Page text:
Amendments to Transport Canada’s Oversight of Private Operators

Background

Following the Transportation Safety Board of Canada’s report regarding a 2007 accident involving a private operator aircraft, the Minister of Transport determined that the certification and oversight of private operators were core responsibilities of Transport Canada that should not be held by the private sector.  Accordingly, on May 30, 2014, the Minister announced new regulatory amendments for the oversight of private air operators. These amendments are all-encompassing, affecting requirements regarding:  registration; flight operations; personnel requirements and training programs; emergency equipment; maintenance; cabin safety; and safety management systems.

These amendments have been long anticipated, and since April 1, 2011, Transport Canada has certified private operators through the means of interim orders and the issuance of Temporary Private Operator Certificates (TPOC).

Goals

In addition to refocusing the responsibility for private operators with Transport Canada, the new system is designed to reduce the administrative burden on private operators.  Previously, the Canadian Business Aviation Association (CBAA) issued Private Operator Certificates (POC) to private operators, and monitored their operations.  The Canadian Aviation Regulations required POC applicants to become members of the CBAA, submit specific documents for review (e.g. operations manuals), and undergo a successful pre-certification audit ($1,700 fee in 2010).  Initial and recurring annual certification dues were based on fleet composition. POC holders had to undergo recurring safety audits every 1-3 years.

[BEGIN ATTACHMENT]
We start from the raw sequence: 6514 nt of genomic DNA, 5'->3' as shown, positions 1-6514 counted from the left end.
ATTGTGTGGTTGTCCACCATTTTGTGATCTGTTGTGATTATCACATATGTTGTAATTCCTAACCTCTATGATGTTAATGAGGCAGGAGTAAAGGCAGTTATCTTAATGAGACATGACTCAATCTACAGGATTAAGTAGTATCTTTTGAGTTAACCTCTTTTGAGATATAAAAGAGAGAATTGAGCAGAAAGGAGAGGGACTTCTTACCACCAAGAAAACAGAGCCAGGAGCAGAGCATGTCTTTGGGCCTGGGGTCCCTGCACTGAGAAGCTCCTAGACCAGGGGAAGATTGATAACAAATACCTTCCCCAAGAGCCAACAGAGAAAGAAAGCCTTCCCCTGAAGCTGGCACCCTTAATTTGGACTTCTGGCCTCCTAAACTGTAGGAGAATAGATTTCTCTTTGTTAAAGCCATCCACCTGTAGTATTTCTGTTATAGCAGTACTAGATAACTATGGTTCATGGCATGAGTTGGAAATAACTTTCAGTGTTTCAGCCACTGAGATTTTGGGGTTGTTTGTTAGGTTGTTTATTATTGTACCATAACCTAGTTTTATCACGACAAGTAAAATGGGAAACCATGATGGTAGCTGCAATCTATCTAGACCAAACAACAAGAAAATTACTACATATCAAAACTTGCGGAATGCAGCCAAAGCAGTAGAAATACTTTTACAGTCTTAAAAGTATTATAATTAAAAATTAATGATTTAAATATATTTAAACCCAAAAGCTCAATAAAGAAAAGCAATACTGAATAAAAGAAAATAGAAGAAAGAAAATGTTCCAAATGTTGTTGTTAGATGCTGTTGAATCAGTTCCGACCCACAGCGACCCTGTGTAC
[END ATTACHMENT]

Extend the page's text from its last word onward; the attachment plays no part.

Under the new system, applicants are not expected to go through a pre-certification audit, and would only have to provide tombstone information to receive a Private Operator Registration Document.  Registration holders will have to undergo recurring monitoring activities every 1-7 years, based upon their specific risk indicators.  These activities would include program validation inspections, process inspections and assessments.  Registration and the recurring monitoring activities will not create a fee, resulting in savings for current and future private operators.

Transitional Provisions

Private operators holding a valid TPOC will receive a Private Operator Registration Document and information regarding their monitoring activities schedule.  They will be given 24 months to adjust their operations so that they comply with the amendments.

For individuals or companies seeking to become private operators, the details of the new registration process is expected to be published by Transport Canada this Summer.